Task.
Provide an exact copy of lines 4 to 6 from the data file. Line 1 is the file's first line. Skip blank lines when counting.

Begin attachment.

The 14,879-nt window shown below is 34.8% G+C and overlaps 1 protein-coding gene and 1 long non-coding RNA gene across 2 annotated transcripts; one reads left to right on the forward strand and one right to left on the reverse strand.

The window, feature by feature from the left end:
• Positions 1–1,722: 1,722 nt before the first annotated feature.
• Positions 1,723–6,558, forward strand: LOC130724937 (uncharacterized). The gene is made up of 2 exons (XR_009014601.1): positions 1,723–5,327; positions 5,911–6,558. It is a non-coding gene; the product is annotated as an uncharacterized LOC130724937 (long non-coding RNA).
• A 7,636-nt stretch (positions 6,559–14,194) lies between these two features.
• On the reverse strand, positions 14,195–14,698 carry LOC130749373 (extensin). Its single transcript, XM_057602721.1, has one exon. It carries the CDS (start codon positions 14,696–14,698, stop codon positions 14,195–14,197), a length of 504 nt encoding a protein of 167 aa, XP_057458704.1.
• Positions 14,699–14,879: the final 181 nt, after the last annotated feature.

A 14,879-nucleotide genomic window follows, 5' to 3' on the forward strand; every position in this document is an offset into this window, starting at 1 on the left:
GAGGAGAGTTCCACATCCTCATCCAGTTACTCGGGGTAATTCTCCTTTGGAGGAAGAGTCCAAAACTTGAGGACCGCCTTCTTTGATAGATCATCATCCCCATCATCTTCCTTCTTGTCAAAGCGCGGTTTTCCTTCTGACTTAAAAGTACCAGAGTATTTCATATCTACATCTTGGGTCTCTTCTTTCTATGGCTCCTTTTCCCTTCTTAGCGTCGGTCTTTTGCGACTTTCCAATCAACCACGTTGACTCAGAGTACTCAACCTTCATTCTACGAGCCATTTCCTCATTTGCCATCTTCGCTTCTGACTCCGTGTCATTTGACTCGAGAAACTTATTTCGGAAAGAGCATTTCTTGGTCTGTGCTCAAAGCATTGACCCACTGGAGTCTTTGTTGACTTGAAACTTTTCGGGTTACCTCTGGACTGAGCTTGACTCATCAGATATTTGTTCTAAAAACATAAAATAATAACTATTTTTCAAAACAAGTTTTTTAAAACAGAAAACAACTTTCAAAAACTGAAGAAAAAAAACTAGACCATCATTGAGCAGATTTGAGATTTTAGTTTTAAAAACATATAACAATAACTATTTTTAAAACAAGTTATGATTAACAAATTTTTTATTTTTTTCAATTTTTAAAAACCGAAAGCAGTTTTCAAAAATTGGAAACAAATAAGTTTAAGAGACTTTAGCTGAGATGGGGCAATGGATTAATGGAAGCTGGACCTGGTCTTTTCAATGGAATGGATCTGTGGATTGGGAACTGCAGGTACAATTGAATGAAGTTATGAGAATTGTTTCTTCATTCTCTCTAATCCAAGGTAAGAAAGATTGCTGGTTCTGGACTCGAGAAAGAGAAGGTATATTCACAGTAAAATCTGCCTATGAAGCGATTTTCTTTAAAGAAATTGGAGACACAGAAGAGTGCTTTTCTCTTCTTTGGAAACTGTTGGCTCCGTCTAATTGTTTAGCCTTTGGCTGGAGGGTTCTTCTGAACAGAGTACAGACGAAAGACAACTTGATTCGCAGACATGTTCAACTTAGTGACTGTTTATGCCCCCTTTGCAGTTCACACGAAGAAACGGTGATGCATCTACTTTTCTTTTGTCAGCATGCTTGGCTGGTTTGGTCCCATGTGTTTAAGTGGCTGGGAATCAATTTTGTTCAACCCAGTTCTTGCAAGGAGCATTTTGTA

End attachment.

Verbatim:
• Positions 1,723–6,558, forward strand: LOC130724937 (uncharacterized). The gene is made up of 2 exons (XR_009014601.1): positions 1,723–5,327; positions 5,911–6,558. It is a non-coding gene; the product is annotated as an uncharacterized LOC130724937 (long non-coding RNA).
• A 7,636-nt stretch (positions 6,559–14,194) lies between these two features.
• On the reverse strand, positions 14,195–14,698 carry LOC130749373 (extensin). Its single transcript, XM_057602721.1, has one exon. It carries the CDS (start codon positions 14,696–14,698, stop codon positions 14,195–14,197), a length of 504 nt encoding a protein of 167 aa, XP_057458704.1.